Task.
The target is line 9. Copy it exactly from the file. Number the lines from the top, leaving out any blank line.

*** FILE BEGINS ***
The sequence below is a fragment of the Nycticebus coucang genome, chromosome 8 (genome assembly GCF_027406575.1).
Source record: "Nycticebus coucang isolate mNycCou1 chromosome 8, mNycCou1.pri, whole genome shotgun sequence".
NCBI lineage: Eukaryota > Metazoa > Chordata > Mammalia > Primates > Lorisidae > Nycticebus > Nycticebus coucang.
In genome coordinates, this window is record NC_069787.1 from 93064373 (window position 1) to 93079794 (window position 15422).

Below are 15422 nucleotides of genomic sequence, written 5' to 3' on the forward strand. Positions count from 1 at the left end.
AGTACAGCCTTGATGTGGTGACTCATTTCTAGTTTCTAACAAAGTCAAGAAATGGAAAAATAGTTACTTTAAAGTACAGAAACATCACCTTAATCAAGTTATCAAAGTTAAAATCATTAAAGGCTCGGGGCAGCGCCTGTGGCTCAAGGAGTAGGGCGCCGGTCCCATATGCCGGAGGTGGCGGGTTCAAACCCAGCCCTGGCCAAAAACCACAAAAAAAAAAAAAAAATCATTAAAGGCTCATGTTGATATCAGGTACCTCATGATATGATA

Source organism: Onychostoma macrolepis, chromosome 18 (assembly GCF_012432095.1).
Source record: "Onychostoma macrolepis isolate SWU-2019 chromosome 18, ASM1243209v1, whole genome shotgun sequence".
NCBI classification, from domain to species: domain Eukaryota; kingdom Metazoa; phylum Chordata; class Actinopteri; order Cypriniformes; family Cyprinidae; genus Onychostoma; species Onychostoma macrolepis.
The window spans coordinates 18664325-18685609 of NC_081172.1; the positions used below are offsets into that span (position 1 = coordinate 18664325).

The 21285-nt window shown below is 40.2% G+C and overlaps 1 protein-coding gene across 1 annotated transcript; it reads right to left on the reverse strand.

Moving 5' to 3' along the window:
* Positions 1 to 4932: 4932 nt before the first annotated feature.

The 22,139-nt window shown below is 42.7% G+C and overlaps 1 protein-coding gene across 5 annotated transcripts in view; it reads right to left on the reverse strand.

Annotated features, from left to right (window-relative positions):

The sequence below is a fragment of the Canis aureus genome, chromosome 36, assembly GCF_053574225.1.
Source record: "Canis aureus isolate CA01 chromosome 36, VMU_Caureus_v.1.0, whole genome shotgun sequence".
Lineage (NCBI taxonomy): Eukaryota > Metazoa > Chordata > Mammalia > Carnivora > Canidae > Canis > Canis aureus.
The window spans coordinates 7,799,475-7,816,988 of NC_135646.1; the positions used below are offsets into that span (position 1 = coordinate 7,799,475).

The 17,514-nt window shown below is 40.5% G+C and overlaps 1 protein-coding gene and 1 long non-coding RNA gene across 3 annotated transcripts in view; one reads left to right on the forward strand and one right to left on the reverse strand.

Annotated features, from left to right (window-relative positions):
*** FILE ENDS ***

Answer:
NCBI classification, from domain to species: domain Eukaryota; kingdom Metazoa; phylum Chordata; class Actinopteri; order Cypriniformes; family Cyprinidae; genus Onychostoma; species Onychostoma macrolepis.